European and American pathologists proposed a new classification, the Revised European American Lymphoma (REAL) Classification, and an updated version of the REAL system, the new World Health Organization (WHO) classification. The WHO/REAL classification recognizes three major categories of lymphoid malignancies based on morphology and cell lineage: B-cell neoplasms, T-cell/natural killer (NK)-cell neoplasms, and Hodgkin lymphoma.

The most recent lymphoma classification is the 2008 WHO classification (see Table 1).

Table 1. Updated WHO Classification (2016)

Classification of Neoplasms

Mature B-cell neoplasms

Chronic lymphocytic leukemia/small lymphocytic lymphoma

Monoclonal B-cell lymphocytosisa

B-cell prolymphocytic leukemia

Splenic marginal zone lymphoma

Hairy cell leukemia

Splenic lymphoma/leukemia, unclassifiable

  • Splenic diffuse red pulp small B-cell lymphoma

  • Hairy cell leukemia-variant

Lymphoplasmacytic lymphoma

  • Waldenström macroglobulinemia

Monoclonal gammopathy of undetermined significance, IgMa

Heavy chain diseases

  • Alpha heavy chain disease

  • Gamma heavy chain disease

  • Mu heavy chain disease

Monoclonal gammopathy of undetermined significance, IgG/IgAa

Plasma cell myeloma

Solitary plasmacytoma of bone

Extraosseous plasmacytoma

Monoclonal immunoglobulin deposition diseasesa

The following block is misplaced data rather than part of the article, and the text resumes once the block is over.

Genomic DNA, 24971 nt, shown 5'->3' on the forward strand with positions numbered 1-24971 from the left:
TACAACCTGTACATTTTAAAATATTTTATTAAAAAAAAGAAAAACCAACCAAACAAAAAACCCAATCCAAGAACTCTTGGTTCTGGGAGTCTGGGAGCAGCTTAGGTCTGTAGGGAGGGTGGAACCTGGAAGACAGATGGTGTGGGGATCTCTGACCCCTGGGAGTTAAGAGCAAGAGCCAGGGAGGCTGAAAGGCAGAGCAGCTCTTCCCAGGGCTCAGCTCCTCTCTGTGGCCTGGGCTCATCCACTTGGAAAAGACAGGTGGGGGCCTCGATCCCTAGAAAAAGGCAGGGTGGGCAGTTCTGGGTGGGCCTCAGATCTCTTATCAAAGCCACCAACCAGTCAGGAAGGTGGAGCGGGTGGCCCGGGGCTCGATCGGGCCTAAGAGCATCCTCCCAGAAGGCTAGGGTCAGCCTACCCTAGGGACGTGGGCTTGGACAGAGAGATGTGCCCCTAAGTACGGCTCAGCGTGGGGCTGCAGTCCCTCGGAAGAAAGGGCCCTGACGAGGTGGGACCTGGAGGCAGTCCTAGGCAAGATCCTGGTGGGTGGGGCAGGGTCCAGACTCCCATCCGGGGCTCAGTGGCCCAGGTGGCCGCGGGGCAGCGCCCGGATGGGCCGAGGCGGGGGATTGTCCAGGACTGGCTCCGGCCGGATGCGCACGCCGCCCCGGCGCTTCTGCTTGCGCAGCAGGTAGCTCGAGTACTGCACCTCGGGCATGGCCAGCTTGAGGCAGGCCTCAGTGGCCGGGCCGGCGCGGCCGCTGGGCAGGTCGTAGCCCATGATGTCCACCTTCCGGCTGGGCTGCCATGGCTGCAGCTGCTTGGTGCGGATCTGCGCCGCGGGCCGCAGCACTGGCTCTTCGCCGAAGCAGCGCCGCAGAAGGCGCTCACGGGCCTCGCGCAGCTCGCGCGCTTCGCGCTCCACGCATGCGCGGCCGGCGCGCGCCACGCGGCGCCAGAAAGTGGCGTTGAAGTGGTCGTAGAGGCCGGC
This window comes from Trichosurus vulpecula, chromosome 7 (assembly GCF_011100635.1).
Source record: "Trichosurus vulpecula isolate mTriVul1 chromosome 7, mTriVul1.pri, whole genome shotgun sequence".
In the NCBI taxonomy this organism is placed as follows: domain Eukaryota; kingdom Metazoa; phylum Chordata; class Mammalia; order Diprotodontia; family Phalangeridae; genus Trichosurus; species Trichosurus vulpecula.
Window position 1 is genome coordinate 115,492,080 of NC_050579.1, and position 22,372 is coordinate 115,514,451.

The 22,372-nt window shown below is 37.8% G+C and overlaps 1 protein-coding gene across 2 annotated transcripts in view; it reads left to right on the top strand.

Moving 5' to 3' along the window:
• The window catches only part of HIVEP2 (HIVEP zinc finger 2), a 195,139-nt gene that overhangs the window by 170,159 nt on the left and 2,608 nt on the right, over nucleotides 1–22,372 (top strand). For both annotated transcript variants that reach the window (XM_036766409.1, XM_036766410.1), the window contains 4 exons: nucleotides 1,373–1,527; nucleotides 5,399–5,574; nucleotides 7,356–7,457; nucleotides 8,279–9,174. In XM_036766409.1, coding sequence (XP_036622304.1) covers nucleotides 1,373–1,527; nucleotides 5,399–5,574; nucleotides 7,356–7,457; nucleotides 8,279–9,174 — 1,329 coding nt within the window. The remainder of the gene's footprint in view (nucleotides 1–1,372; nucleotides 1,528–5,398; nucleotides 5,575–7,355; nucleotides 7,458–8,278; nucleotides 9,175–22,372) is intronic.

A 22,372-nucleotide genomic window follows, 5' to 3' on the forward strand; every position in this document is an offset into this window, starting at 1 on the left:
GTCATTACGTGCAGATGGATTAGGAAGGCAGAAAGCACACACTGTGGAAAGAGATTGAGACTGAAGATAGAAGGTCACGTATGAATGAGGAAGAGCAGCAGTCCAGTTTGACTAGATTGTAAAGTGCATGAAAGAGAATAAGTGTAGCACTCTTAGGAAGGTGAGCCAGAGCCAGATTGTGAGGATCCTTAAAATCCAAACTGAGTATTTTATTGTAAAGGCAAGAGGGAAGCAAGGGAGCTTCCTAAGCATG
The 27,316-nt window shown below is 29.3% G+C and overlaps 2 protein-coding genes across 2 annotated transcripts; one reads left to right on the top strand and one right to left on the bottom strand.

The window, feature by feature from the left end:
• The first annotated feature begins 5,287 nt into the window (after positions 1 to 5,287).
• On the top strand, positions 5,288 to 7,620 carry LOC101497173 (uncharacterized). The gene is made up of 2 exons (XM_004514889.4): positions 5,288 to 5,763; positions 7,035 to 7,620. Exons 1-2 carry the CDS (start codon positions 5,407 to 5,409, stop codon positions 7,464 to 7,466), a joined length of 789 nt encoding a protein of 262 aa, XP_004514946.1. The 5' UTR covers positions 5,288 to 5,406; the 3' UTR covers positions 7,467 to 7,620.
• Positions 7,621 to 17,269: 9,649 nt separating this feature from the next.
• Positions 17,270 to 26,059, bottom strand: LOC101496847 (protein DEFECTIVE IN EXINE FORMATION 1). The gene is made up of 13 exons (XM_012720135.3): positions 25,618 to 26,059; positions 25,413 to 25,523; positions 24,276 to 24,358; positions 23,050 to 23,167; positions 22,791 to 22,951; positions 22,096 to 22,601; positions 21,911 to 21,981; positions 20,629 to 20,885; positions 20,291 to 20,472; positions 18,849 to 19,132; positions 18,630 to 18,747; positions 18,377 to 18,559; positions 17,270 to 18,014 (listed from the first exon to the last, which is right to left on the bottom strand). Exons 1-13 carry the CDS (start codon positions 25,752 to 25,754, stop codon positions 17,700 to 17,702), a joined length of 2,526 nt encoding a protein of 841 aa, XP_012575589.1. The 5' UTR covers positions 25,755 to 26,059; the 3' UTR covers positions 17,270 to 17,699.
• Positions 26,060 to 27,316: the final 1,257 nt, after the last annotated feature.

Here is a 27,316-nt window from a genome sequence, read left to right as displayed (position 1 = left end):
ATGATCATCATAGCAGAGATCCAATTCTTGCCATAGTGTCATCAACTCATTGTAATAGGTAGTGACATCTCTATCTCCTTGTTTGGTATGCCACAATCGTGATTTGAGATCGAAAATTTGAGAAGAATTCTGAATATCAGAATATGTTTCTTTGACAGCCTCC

Extranodal marginal zone B-cell lymphoma of mucosa-associated lymphoid tissue (MALT lymphoma)

Nodal marginal zone lymphoma (MZL)

  • Pediatric nodal MZL

Follicular lymphoma

  • In situ follicular neoplasiaa

  • Duodenal-type follicular lymphomaa

Pediatric type follicular lymphomaa

  • Large B-cell lymphoma with IRF4 rearrangementa

Primary cutaneous follicle center lymphoma

Mantle cell lymphoma

  • In situ mantel cell neoplasiaa

Diffuse large B-cell lymphoma (DLBCL), not otherwise specified (NOS)

  • Germinal center B-cell typea

  • Activated B-cell typea

T-cell/histiocyte-rich large B-cell lymphoma

DLBCL associated with chronic inflammation

Lymphomatoid granulomatosis

Primary mediastinal (thymic) large B-cell lymphoma

Intravascular large B-cell lymphoma

Primary cutaneous DLBCL, leg type

ALK [anaplastic lymphoma kinase]-positive large B-cell lymphoma

Plasmablastic lymphoma

Primary effusion lymphoma

HHV8 DLBCL NOSa

Burkitt lymphoma

Burkitt-like lymphoma with 11q aberrationa

High-grade B-cell lymphoma, with MYC and BCL2 and/or BCL6rearrangementsa

High-grade B-cell lymphoma, NOSa

B-cell lymphoma, unclassifiable, with features intermediate between DLBCL and classical Hodgkin lymphoma

Mature T-cell and NK-cell neoplasms

T-cell prolymphocytic leukemia